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  6. Melynda, you took the words right out of my mouth. I'm suspect of missionaries in general anyway, and I don't believe for one second that they didn't know exactly what they were doing. I said in the comment thread of a previous post that all of this reeks of privilege and entitlement. I may have forgotten to mention colonialism. As for their "best intentions", don't forget where that can lead.

    Thank you, Jane and Lorraine, for keeping us up to date on this.

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  7. Here are two articles on what a nasty piece of work Ms. Silsby, ring leader of the "steal a kid for Christ" Baptist Brigade. She is neither nice nor honest, evidently. Also they have all been charged with attempted kidnapping and are back in jail. Guess the Haitian judge was not amused.


    http://www.idahostatesman.com/localnews/v-print/story/1067267.html

    http://www.streetprophets.com/story/2010/2/1/114813/0608

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  8. Yeah Maura, but they *really* should have been charged with the more serious allegations of kidnapping and child trafficking. The "steal a kid for Christ" gang could spend 9 years in prison for the child abduction charges - which is not nearly long enough. But then again, it will be spent in a Haitian prison so perhaps there is a bit of justice in the world.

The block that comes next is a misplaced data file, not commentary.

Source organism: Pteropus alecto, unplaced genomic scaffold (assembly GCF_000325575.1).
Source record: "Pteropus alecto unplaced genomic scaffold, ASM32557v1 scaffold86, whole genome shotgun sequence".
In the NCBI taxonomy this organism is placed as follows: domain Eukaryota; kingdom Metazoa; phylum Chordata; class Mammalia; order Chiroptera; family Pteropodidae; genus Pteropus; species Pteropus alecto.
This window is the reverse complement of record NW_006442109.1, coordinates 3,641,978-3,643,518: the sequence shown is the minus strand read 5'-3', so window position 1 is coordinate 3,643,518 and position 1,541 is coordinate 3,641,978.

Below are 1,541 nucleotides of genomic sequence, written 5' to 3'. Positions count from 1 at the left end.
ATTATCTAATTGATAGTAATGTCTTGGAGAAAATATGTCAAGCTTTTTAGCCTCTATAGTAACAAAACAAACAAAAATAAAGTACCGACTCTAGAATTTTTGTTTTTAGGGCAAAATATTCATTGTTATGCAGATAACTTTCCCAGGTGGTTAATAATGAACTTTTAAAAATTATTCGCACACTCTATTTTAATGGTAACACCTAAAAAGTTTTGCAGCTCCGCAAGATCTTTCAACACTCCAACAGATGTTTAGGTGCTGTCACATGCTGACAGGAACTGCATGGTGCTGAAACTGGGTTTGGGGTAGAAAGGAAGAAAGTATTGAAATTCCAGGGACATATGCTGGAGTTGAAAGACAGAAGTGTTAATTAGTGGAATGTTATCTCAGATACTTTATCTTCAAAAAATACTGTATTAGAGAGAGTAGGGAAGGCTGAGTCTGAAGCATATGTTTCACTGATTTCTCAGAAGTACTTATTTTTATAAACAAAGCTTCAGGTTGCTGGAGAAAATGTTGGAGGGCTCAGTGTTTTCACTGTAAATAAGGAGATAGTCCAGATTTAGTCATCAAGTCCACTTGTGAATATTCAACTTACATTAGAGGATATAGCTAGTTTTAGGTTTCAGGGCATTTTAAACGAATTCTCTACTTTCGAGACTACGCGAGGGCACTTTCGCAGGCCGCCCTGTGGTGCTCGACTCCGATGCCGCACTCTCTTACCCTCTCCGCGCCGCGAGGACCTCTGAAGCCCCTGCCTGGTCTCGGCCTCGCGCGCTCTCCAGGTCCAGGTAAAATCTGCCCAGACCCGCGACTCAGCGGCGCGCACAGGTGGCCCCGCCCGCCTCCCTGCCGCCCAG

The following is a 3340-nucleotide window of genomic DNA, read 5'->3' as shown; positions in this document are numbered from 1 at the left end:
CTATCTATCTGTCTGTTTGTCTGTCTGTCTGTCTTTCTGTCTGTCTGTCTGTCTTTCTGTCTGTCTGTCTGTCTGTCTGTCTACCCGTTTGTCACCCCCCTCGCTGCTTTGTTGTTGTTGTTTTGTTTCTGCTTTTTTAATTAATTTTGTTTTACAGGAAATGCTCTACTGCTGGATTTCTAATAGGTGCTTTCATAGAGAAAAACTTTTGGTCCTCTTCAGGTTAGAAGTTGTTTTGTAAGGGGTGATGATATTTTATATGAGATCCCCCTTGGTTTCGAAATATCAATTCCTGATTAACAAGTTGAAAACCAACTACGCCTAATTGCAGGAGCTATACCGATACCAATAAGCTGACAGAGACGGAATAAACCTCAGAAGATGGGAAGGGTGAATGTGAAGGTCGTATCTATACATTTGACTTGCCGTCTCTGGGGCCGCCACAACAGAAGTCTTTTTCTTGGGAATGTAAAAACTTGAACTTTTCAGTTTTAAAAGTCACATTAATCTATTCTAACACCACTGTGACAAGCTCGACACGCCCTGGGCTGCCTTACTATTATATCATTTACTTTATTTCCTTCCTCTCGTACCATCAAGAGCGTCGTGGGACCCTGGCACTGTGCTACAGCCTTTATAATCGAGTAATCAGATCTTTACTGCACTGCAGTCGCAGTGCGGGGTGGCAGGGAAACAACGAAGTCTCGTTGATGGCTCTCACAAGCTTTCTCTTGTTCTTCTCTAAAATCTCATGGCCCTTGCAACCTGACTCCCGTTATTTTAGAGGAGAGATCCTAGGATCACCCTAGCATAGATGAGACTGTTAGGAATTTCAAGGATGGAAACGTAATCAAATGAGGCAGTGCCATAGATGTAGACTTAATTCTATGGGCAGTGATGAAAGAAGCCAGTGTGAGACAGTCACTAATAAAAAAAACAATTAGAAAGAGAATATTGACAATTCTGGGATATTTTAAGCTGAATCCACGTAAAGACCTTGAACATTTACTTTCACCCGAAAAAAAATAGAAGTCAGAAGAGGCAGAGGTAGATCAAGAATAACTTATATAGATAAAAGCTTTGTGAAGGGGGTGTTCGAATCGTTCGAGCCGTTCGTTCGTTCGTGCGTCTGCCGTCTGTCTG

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  9. Yeah Maura, but they *really* should have been charged with the more serious allegations of kidnapping and child trafficking.

    I agree, Melynda. But it's something, you know? As Amanda pointed out above, until yesterday, they were being held only because their paperwork wasn't in order.

    I know I'm being petty, but I can't help feeling great satisfaction.

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  10. Then I have good company, Maura. Satisfaction. That's exactly what I feel too.

    M.

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  11. I am enjoying it too, Maura and Melynda. I am glad that those caught stealing kids in Haiti are so egregiously wrong, especially their leader Silsby. They are an illustration for the world of what kind of sleazy and deluded people make up the underside of international adoption, and how abuses happen.

    The more that comes out about Silsby, the more she seems a crass crook who deserves the stiffest sentence they can give her. Her crew may deserve lesser sentences if they were conned by her, but only if they see and admit that what she and they did was wrong. If not, they too deserve a long time in a Haitian prison.

    These people are a disgrace to the many religious groups that are actually helping in Haiti, without helping themselves to Haitian kids.

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  12. Here's a NY Times story about Haitian orphanages. FYI: It's a tough read, and could be upsetting to some readers. I forced myself to get through it.